Now with Stuff and Things!
A blog by Peter Fein.
The views expressed here do not represent my past, present or future employers, collectives, family, nation-state or houseplants. They are mine alone. Who's else would they be?
I gave the opening keynote at Open Source Bridge 2011 about my work as a hacktivist with Telecomix, supporting free communication in Egypt, the Middle East and the rest of the world. The keynote was not as polished as some of my previous talks due to three failed hard drives, a flood, a bashed elbow and a laptop that died 30 minutes before I went on. But I'm still quite proud of the result - sometimes timeliness matters most.
I'm not going to provide a full transcript, as I've been a little busy trying to keep the Internet functioning in Syria, which has majorly upgraded its censorship and wiretap capabilities in recent days. A brief summary of each section and a few choice quotes follow. Opensource.com has a summary as well. Find more on my YouTube channel.
Part 1 - Meet Telecomix
I use the word hack in its original sense, using a system in a way its designer didn't intend.
We believe that free speech is the basis of a free society. Every person who has an opinion deserves to have that opinion heard. The ability to share ideas is the foundation of effective democracy. We can have the vote, we can elect whoever we want, we can donate wherever we want - but unless we're able to talk to one another and work out whatever we collectively want to do, those things don't matter.
Part 2 - The Internet Under Attack
A discussion of recent attacks on the free and open Internet in the US, Europe and the rest of the world. An insider's look at the groups that have been fighting back, including LulzSec and Anonymous.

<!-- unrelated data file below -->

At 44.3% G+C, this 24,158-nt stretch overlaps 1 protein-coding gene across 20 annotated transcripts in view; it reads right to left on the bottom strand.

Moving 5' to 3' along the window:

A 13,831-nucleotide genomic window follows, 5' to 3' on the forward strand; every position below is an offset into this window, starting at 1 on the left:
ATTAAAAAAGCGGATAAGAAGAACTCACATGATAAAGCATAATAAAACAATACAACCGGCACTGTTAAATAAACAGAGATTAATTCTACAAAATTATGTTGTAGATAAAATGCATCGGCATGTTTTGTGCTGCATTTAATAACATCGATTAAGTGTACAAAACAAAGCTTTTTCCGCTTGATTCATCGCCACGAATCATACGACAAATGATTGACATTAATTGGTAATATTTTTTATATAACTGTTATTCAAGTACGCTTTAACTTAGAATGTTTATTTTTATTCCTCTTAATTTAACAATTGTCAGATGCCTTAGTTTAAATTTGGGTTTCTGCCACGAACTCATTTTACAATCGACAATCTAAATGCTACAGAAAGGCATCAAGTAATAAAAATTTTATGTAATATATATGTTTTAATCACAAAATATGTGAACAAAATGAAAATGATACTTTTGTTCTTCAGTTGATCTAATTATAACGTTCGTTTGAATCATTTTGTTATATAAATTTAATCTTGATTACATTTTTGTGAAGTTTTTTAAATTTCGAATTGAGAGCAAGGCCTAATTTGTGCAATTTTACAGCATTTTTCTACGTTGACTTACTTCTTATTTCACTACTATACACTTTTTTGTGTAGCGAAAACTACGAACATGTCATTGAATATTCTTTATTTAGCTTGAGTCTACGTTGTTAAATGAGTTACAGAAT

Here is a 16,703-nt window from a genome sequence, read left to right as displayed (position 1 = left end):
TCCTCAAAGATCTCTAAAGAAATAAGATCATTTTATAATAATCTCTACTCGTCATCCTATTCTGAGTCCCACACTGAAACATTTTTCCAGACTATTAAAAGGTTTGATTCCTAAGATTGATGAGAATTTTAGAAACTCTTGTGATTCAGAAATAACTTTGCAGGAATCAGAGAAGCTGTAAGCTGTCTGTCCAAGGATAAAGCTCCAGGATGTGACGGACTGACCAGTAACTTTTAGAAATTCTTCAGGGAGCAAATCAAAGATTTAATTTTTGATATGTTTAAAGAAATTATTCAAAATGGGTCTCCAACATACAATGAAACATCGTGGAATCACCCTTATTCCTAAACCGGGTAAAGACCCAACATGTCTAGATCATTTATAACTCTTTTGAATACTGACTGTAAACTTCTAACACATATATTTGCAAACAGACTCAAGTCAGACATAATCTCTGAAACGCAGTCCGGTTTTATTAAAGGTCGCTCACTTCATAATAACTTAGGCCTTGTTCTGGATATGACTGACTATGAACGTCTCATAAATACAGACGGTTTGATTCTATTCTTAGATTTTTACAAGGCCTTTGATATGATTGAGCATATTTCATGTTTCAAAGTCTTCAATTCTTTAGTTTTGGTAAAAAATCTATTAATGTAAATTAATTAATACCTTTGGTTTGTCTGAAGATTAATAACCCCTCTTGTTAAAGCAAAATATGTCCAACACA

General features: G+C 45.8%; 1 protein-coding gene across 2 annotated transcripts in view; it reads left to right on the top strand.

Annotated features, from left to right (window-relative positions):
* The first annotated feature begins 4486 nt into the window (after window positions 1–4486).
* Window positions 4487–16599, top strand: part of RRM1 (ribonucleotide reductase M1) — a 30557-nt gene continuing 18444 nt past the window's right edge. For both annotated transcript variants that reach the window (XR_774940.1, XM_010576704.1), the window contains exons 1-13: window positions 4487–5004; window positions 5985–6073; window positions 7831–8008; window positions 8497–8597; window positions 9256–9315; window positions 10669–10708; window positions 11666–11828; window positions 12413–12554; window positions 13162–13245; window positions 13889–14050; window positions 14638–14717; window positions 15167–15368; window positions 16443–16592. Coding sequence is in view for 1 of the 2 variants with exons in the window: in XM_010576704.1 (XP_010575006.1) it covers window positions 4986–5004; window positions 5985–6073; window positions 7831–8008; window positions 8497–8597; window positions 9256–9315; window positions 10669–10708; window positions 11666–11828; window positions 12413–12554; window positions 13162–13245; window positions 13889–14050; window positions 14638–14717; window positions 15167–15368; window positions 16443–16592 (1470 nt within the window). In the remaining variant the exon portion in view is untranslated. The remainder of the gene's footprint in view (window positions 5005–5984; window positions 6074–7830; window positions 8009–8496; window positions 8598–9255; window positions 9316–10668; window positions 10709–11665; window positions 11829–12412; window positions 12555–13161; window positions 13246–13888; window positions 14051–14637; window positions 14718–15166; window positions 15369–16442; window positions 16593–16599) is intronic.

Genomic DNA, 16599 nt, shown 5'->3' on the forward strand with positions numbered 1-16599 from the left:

New communications technologies have always been a threat to people and institutions in power. Governments have responded with repression and restriction. The Internet is young; we forget it's only been 15 years since most of us had access. Other technologies, such as the printing press and amateur radio, took 100 years, or 30 years to get clamped down.
Antisec has declared war on all governments. They're gonna DDOS sites, they're gonna crack sites, they're gonna leak things.
The Internet didn't cause the protest in Egypt, it didn't cause the protests in the Middle East, but it is facilitating them and making them possible.
Part 3 - Get Disorganized
Meet disorganizations: the ad-hoc, leaderless groups shaping the future of the Internet and society. How can hundreds of people work together effectively, not only without any centralized authority, but without even agreeing on why? Also, bicycles.
Doocracy: People just show up and they just do. That is the highest organizational principle. You can come up with whatever structures and whatever ways of working that you want, but at the end of the day what matters is what you get done.
How I got through this talk without saying "autonomous zones" is beyond me.
Part 4 - What Have You Done?
An allegory contrasting a speech by Lawrence Lessig with the actions of the Piratbyrån. What can we learn about the fight for freedom from a group of long-haired Swedish twenty-somethings who succeeded where the Electronic Frontier Foundation failed?
If you can't fight for your freedom you don't deserve it. But you've done nothing. - Lawrence Lessig Social welfare begins at 100 megabit. - Piratbyrån
If we want the Internet to be a tool for social justice or freedom, it needs to be more than just an echo chamber. If the only outlet we have is online, we're shouting in vain.
The government and corporations are not going to make this world better for us. We cannot keep relying on someone else to fix it for us. We need to start doing this ourselves.